Don’t Be Ashamed to Put “Homemaker” Down as Your Occupation

The calling to be a wife and mother, to be a “worker at home” (Titus 2:5), is tremendous, as these quotes make clear:

“The life I have chosen as wife and mother entails a whole caravan of complications… It involves food and shelter; meals, planning, marketing, bills and making the ends meet in a thousand ways. It involves not only the butcher, the baker, the candlestick maker, but countless other experts to keep my modern house with its modern “simplifications” (electricity, plumbing, refrigerator, gas stove, dishwasher, radios, car and numerous other labor saving devices) functioning properly. It involves health; doctors, dentists, appointments, medicine… vitamins, trips to the drugstore. It involves education, spiritual, intellectual, physical; schools, school conferences, carpools, extra trips for basketball or orchestra practice; tutoring; camps, camp equipment and transportation. It involves clothes, shopping, laundry, cleaning, mending, letting skirts down and sewing buttons on, or finding someone else to do it. It involves friends, my husband’s friends, my children’s friends, my own, and endless arrangements to get together; letters, invitations, telephone calls and transportation hither and yon” (Anne Morrow Lindbergh, quoted in Kent Hughes, Mark, Vol. 1, page 84).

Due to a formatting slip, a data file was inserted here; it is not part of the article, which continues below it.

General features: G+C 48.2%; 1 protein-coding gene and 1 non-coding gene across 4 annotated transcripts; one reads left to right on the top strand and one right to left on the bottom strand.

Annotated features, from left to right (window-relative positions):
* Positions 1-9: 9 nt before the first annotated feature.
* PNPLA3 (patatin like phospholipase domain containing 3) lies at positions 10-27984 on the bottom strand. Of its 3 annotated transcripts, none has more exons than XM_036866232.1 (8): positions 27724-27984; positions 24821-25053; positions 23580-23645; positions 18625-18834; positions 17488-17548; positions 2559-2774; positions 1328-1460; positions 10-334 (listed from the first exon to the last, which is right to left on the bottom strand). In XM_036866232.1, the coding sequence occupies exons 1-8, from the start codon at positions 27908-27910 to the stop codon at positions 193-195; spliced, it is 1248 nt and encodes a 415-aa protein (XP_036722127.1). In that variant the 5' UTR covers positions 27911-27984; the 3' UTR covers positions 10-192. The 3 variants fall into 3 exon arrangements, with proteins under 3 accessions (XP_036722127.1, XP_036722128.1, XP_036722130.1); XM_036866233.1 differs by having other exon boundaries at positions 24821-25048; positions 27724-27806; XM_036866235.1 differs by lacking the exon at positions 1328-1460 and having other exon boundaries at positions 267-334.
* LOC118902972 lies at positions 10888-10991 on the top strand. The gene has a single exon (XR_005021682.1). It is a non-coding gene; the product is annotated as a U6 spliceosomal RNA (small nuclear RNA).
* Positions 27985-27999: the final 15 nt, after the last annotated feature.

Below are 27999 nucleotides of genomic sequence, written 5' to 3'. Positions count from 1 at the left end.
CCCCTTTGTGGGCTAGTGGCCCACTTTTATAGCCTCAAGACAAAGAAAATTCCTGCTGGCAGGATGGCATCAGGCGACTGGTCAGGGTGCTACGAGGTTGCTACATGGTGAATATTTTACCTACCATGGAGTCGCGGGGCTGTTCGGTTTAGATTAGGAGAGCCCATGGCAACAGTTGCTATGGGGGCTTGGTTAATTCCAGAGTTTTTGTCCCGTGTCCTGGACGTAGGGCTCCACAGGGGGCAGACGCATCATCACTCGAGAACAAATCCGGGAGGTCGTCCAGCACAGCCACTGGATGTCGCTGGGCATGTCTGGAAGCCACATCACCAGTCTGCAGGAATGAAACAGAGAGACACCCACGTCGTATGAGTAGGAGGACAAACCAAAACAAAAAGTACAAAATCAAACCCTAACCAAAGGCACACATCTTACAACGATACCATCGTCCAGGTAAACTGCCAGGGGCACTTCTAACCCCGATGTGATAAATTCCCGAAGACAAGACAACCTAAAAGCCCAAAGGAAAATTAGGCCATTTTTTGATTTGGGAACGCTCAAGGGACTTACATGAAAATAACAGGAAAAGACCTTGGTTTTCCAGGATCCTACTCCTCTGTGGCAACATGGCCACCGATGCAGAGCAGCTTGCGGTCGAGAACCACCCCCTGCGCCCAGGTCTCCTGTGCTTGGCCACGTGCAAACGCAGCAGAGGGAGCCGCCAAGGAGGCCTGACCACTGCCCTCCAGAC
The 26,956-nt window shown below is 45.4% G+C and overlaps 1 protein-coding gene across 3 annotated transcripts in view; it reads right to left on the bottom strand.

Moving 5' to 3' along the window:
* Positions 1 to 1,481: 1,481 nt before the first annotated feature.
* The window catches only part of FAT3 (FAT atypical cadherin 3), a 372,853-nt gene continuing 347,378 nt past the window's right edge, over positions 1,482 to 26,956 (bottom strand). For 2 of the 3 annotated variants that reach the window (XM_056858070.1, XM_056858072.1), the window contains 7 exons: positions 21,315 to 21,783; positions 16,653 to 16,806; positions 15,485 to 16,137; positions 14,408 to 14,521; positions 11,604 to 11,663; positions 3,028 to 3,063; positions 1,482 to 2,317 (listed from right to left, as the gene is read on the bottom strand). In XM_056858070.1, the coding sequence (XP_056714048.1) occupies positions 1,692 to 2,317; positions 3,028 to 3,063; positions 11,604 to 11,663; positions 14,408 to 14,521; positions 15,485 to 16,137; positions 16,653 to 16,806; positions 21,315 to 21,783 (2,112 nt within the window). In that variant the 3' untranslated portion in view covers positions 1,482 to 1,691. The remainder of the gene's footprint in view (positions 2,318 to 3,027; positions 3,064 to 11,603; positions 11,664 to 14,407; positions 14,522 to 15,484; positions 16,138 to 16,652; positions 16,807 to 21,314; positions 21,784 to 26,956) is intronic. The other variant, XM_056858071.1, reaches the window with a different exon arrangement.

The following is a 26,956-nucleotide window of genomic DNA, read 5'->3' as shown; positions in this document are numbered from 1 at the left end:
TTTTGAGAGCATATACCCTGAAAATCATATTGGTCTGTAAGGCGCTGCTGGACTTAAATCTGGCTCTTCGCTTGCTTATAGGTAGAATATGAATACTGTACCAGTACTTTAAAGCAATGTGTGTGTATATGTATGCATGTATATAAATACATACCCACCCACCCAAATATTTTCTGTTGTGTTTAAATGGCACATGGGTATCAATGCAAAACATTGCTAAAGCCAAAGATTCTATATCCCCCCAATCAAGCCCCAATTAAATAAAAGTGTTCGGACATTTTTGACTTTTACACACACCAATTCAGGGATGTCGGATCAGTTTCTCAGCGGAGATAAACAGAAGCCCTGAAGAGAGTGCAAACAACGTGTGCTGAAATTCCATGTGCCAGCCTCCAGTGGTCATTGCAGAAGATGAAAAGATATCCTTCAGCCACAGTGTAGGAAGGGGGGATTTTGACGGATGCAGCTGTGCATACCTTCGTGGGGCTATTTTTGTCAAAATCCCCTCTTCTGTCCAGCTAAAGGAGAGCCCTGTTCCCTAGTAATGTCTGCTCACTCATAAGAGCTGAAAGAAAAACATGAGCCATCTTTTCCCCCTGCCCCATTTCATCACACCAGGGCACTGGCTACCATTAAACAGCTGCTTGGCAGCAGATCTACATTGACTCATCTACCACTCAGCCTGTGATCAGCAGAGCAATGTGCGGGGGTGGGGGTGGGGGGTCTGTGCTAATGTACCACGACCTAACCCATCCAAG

“When people begin to talk about this domestic duty [of a mother] as not merely difficult but trivial and dreary, I simply give up the question. For I cannot with the utmost energy of imagination conceive what they mean… If drudgery only means dreadfully hard work, I admit the woman drudges in the home, as a man might drudge at the Cathedral Amiens or drudge behind a gun at Trafalgar. But if it means that the hard work is more heavy because it is trifling, colorless and of small import to the soul, then as I say, I give it up; I do not know what the words mean. To be Queen Elizabeth within a definite area, deciding sales, banquets, labors, and holidays; to be Whitely within a certain area, providing toys, boots, sheets, cakes, and books; to be Aristotle within a certain area, teaching morals, manners, theology, and hygiene; I can understand how this might exhaust the mind, but I cannot imagine how it could narrow it. How can it be a large career to tell other people’s children about the Rule of Three, and a small career to tell one’s own children about the universe? How can it be broad to be the same thing to everyone, and narrow to be everything to someone? No; a woman’s function is laborious, but because it is gigantic, not because it is minute” (G. K. Chesterton).

SDG, Ezra

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